Marcel: Discovering your own authentic value and self-worth must be one of the most important aspects to concentrate on during the recovery from a toxic relationship. Consulting with professional people, such as psychologists, psychiatrists, and social workers, is highly recommended to understand exactly what the dynamics of the toxic relationship were with the goal of growing yourself to prevent a recurrence in future. If it is not possible to obtain professional help it is recommended that you reach out to people you trust in your life or in your community. If the relationship is very volatile and a threat against your safety is a concern, it is strongly advised to contact the authorities.

Glamour: Is it true that abusers are attracted to empaths?

Marcel: Yes, empaths do attract abusers due to the warm and trusting nature of their personalities which abusers (who often have highly manipulative skills) will take easy advantage of. Empaths will always give the benefit of the doubt to people and are naturally accepting and apologetic. Empaths would like to see the good in people and often dismiss the red lights, to their detriment. However, empaths can also become very resilient and adaptive once they learn about themselves and understand their personalities better.

Glamour: What do I need to work on to ensure that I stop attracting abusive partners?

Marcel: Self-worth. This is a fundamental factor to stop being victimized by manipulators. Manipulators attempt to disempower you by creating significant self-doubt causing you to question your opinion, your values, beliefs, and actions to obtain the upper hand over you. They can also use the same skill set to make you feel good about yourself to fit their narrative and fall in love with them. So, if you start to uncover and understand your own self-worth, you will be better able to know exactly what you need, deserve, and want.

This will make it far more challenging for abusers to manipulate you as you will be more aware and confident in identifying the warning signs or ‘red lights’ and guarding yourself. Abusive partners will generally be very good with words, and they might make you feel very valued and special, especially if you have a lower self-esteem. Psychotherapy might be helpful in this regard as it will explore the pitfalls that get you stuck in abusive relationships and assist in building and discovering your self-esteem and self-worth to protect yourself against falling victim in future.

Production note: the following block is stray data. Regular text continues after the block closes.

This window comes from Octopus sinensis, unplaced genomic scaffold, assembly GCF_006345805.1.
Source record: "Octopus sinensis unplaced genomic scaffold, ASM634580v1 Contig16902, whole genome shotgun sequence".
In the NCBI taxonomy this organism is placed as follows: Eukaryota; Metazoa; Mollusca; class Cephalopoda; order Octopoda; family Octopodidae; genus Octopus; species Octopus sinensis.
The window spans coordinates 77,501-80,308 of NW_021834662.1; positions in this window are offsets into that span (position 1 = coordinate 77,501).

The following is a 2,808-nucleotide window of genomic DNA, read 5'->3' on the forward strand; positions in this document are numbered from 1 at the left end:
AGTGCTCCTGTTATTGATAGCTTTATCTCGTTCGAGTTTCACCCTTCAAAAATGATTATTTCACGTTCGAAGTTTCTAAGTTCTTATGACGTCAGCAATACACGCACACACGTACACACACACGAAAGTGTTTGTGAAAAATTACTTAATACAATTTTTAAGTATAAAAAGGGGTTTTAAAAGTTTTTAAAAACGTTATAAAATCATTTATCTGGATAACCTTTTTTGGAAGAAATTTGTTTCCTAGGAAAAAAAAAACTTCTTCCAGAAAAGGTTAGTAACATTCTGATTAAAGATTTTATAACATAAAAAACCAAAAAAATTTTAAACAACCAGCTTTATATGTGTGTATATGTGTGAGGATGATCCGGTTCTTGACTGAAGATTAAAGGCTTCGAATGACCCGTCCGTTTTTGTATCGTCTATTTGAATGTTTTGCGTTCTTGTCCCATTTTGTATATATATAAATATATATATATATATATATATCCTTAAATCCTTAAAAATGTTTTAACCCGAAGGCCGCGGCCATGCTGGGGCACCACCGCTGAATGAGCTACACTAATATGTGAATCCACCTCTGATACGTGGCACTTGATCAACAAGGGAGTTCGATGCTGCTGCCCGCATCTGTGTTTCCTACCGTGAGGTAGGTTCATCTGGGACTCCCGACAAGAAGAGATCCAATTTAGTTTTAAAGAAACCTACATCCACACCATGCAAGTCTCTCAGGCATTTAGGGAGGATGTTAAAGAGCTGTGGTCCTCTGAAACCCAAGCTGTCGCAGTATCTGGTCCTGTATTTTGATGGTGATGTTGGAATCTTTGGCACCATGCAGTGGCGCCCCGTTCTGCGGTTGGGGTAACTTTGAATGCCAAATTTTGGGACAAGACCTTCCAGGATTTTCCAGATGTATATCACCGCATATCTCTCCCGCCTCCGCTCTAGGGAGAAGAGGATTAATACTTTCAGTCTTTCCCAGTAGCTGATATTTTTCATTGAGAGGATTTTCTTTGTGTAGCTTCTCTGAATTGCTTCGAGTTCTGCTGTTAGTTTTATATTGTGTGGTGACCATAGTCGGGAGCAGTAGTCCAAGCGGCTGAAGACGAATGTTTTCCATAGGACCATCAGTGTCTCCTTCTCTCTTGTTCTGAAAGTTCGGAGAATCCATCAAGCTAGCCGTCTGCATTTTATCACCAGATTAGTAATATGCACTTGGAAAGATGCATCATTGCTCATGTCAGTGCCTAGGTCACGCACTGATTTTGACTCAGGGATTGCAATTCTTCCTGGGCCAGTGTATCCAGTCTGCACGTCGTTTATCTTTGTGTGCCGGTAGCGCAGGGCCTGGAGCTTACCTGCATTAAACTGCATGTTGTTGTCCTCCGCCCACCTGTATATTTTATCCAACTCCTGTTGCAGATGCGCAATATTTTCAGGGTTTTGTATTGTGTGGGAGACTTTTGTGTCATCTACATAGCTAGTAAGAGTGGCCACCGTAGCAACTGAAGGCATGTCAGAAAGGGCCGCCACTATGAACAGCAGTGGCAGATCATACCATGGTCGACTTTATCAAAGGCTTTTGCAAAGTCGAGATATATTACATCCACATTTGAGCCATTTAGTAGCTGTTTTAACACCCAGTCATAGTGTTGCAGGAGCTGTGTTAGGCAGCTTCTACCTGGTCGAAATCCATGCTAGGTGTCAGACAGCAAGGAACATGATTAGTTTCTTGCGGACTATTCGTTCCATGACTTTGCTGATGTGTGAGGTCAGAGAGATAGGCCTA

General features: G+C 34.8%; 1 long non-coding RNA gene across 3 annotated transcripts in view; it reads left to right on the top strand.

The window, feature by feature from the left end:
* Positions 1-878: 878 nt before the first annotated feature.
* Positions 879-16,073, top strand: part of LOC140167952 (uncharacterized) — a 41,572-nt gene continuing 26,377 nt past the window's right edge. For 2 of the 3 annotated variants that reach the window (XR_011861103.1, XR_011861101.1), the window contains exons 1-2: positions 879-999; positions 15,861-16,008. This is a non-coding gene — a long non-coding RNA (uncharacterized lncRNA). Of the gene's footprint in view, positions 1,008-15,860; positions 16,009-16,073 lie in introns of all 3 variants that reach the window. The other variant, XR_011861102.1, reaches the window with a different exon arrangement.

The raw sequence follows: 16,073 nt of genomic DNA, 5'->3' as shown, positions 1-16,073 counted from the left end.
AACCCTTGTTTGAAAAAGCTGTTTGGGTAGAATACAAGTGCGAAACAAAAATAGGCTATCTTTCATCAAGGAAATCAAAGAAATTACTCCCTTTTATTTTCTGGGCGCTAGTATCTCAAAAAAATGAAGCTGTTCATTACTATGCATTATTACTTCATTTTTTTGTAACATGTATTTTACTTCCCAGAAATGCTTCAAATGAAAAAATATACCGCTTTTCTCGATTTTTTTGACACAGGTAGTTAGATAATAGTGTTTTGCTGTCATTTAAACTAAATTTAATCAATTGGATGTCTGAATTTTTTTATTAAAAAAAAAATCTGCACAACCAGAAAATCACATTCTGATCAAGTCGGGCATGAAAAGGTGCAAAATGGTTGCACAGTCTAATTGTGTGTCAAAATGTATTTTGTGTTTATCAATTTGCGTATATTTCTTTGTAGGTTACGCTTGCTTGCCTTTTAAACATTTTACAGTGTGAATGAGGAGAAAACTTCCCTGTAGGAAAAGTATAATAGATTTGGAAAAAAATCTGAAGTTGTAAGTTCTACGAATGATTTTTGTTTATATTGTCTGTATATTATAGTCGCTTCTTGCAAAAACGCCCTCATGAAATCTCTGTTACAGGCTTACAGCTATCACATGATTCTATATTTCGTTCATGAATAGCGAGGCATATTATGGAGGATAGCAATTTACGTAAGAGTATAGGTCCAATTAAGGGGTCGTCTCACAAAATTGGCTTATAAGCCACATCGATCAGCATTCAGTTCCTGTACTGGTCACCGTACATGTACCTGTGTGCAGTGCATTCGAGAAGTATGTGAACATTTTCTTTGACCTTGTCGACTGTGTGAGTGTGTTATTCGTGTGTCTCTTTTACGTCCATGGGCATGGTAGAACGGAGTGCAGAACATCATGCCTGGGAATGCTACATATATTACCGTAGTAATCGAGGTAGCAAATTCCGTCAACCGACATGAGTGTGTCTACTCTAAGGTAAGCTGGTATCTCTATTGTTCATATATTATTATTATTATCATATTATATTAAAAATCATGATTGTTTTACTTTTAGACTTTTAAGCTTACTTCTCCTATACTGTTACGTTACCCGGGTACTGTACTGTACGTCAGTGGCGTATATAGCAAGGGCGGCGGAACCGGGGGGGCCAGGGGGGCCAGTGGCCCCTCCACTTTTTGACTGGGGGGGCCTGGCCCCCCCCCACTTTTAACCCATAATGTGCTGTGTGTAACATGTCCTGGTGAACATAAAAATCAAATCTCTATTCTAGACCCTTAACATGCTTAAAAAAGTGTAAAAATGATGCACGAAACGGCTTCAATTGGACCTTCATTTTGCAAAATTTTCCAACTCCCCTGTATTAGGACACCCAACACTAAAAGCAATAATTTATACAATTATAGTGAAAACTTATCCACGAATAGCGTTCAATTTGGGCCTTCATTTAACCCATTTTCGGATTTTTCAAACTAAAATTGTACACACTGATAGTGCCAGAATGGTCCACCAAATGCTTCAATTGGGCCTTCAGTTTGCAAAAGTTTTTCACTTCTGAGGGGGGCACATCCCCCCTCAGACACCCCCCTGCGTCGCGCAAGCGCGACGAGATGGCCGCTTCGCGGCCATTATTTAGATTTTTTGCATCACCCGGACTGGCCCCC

Glamour: Is it possible to trust again?

Marcel: Yes, it is possible to trust again, unfortunately it will likely be a long and emotional journey. It would start by recognizing your self-value, necessary boundaries that you require to be safe in a relationship and believing that trust is something that can be rebuilt. It will require support from friends, family, therapists etc., as well as a partner that will respect your boundaries and recognize your worth. Trust is earned over time by the actions of people you allow in your life. The actions of others will tell far more than the words they use. Think of it in this way, “Don’t tell me, show me…”. If this test holds true and you can see that you are respected, valued and protected, it is highly likely that you would be able to regain trust, even if it is to an extent. This must also be seen as a fluid process that will develop and grow over time.

Marcel’s Top 5 tips for navigating a toxic relationship?

– Trust your instincts or ’gut feeling’. If something feels wrong or you feel uncomfortable, please further explore that – you will likely be right.

– Explore and discover your self-worth and own it. Don’t allow others to determine how you value yourself. They don’t know you the way you do, and they also don’t know how and what you are feeling.

– Boundaries, boundaries, boundaries… If your boundaries make other people feel uncomfortable it should be an immediate indication that something is amiss. Don’t compromise on the boundaries you need to implement to feel safe.

– Conversation and dialogue. It is also possible that if a toxic partner is made aware of their behaviour and actions that change could happen. Therefore, always have a conversation and discuss your thoughts and feelings with your partner.

– If all else fails, GET OUT. LEAVE. If it is more complicated than just simply being able to end the toxic relationship, please reach out to a friend, a family member, a religious or community leader, professional, and/or authorities. Your safety and emotional wellbeing are not negotiable. Even if you feel trapped in a corner with no possible way out, still reach out until you are heard.

For information about mental health services and accessing care, Netcare Akeso is here to help. In the event of a psychological crisis, individuals can also phone the Netcare Akeso crisis helpline on 0861 435 787, 24 hours a day, to talk to an experienced counsellor.